3.2. Temporal Redistribution of Climate Resources

To understand the impact of ongoing climate change for tourism climate resources, changes in CCI scores across the four meteorological seasons were analyzed. A two-sided Mann-Kendall trend test at 0.95 confidence level was applied to determine if the CCI changes were significant. Figure 3 shows the spatial distribution of the long-term trends in seasonally averaged CCI in individual grid cells during the study period. The mean CCI changes in four seasons combined are positive, suggesting that climate resources for camping have become more favorable on a global scale. However, changes in CCI scores are not homogenous. Northern Europe, Russia, Canada, Alaska (United States), inner Mongolia, northeast and western China, northern India, eastern Africa, and southern South America are regions that experienced improved climatic conditions for all seasons. In contrast, the climate conditions for camping in northern and western Africa, central South America, and central Australia became less favorable. The most substantial changes in CCI scores are in Africa, where significant changes are observed in four seasons in either direction.

3.3. Changing Weather Extremes

To evaluate changes in extreme weather events, we compared the mean annual frequency of extreme weather (as defined for camping—see Supplemental Table S1) in 1948–1957 to 2007–2016. A two-sided t-test at 0.95 confidence level was used to determine if there was a significant difference between the two decades. As noted in Ma et al. [54], extreme weather for camping is considered when at least one of the meteorological variables surpass a threshold that defines an extreme event that influences camping activity (i.e., when the daily maximum temperature exceeds 34 °C, daily minimum temperature drops below 8 °C, daily precipitation is higher than 10 mm, or the daily wind speed is higher than 23 km/h). As shown in Figure 4, positive values suggest a higher frequency of weather extremes impacting camping and negative values suggest a declining frequency of weather extremes. The mean of the global annual weather extremes frequency change is −0.629, indicating that the frequency of extreme weather influencing camping has slightly decreased in the recent decade (2007–2016) compared to seven decades ago (1948–1957). Most of the Southern hemisphere has experienced increased extreme weather over the study period. On the contrary, the majority of land areas in the Northern hemisphere have experienced less extreme weather that influences camping activity in 2007–2016 compared with 1948–1957, with the exception of the Arabian Peninsula, Mexico, southeast US, Greenland, and Baffin Island in Canada. The most intensive increase in the number of extreme weather days is observed in sub-Saharan Africa, while the largest decline is manifested in Central Europe and the Rocky Mountain region in the US.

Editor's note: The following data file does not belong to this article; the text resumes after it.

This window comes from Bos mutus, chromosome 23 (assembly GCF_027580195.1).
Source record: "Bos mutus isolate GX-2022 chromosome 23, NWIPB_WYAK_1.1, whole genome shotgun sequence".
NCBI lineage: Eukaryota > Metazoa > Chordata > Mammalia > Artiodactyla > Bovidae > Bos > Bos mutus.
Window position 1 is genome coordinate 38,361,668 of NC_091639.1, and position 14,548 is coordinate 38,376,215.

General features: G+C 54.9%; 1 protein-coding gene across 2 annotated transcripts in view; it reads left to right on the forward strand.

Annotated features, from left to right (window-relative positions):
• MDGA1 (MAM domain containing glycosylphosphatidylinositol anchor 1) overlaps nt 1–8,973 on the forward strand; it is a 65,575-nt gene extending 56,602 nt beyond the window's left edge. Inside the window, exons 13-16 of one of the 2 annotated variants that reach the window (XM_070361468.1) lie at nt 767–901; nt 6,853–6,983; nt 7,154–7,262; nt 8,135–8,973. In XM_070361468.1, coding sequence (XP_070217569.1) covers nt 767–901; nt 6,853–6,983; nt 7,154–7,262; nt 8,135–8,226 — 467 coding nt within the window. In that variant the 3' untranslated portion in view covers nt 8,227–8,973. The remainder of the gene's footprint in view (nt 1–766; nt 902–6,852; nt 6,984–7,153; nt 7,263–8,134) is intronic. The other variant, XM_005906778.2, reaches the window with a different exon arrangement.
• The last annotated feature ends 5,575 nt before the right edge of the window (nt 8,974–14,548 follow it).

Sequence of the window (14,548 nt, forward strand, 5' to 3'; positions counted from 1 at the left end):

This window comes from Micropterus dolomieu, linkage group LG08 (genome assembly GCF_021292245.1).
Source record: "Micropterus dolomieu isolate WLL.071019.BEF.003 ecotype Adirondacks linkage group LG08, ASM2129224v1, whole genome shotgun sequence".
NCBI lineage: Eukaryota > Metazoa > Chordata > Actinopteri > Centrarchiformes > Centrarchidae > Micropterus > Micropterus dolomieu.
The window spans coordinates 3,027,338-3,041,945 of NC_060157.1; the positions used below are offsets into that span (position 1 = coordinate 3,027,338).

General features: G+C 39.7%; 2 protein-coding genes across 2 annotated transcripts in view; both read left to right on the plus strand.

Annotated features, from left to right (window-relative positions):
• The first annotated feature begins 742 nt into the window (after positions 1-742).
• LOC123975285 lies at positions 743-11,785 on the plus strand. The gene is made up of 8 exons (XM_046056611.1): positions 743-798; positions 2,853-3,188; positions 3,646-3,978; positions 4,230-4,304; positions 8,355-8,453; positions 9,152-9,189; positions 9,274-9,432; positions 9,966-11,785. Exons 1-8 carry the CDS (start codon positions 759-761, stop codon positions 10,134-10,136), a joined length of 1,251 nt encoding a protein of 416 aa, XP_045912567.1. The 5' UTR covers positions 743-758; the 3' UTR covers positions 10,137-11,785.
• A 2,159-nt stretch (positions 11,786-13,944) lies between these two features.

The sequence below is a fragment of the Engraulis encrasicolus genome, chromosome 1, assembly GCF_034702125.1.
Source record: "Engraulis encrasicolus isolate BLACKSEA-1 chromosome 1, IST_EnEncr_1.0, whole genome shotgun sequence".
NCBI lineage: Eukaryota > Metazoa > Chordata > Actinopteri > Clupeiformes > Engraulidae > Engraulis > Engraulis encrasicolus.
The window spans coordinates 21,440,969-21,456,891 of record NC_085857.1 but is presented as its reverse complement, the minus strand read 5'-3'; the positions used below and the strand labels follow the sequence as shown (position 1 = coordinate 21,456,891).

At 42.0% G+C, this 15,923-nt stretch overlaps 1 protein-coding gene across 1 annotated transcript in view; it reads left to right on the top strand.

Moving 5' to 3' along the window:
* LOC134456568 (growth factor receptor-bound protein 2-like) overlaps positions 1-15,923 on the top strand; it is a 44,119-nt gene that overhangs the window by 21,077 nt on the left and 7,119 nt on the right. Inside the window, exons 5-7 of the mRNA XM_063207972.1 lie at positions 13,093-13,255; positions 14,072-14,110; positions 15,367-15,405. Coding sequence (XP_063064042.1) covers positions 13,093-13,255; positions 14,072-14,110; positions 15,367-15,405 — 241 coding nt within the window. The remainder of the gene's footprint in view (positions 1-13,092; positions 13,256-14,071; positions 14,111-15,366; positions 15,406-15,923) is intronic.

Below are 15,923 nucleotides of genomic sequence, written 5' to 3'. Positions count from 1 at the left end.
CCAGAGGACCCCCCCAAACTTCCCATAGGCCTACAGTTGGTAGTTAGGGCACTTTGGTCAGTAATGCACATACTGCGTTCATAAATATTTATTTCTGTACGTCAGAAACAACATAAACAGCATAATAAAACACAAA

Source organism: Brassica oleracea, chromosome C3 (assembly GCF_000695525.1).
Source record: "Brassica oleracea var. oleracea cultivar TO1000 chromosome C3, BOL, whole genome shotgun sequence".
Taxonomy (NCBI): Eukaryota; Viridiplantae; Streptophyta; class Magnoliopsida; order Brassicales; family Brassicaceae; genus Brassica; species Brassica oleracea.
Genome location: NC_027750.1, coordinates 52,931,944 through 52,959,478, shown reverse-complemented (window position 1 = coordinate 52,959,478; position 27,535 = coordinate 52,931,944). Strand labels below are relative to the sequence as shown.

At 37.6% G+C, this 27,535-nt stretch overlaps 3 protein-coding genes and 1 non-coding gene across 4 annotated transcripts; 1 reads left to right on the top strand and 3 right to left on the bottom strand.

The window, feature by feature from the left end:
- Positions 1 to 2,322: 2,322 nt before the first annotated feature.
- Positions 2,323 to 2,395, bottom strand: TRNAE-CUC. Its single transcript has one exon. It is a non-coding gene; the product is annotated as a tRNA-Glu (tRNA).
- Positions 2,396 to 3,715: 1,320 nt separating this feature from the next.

4. Discussion

Climate resources are a type of natural resource that are often the most salient determinant of outdoor tourism and recreation decisions (e.g., [8,68,69]). For destination managers of outdoor tourism and recreation locations, it is imperative that they understand (1) the favorability of climate resources that influence tourists’ behaviors and (2) the changes of favorability due to climate change. There are significant differences in climate suitability for camping and nature-based tourism around the world, which have important implications for the tourism and recreation industries. As the first known study to quantify the distribution and redistribution of climate resources for camping and related nature-based tourism more broadly, this paper has established that observed climate change has already altered climate resources, creating both risks and opportunities. The results are broadly consistent with regional tourism climatology studies using indices conducted in North America [29,54,70], Europe [7,71], Australia [72,73], China [74,75], the Mediterranean [76,77], and South Africa [78]. Nature-based tourism activities are very sensitive to the weather; thus, the changing climatic conditions may very well lead to changes in tourism demand patterns as has already been observed by Monahan et al. [45] in US national parks.
The CCI trends revealed in this study bode well for popular camping market segments such as Europe and North America, as the climate conditions in those regions demonstrated a positive increase in CCI from climate change. Conversely, north and sub-Saharan Africa have experienced a pronounced decline in climate suitability associated with a higher frequency of extreme weather, negatively impacting tourism assets and nature-based tourism seasons. Post-hoc examination shows that the warming temperature over the past seven decades is the main influence of shifts in CCI (Supplemental Figure S1), particularly the northern hemisphere summer (June, July, and August) (Figure 3, JJA). The intensified warming trend in Africa and the Rocky Mountain region in the US leads to less favorable climate resources in the already hot arid region and more favorable climate resources in the cool mountainous climate region. The southern hemisphere’s summer (December, January, and February) demonstrates the smallest CCI increase for the season (Figure 3, DJF) lesser warming trend [79].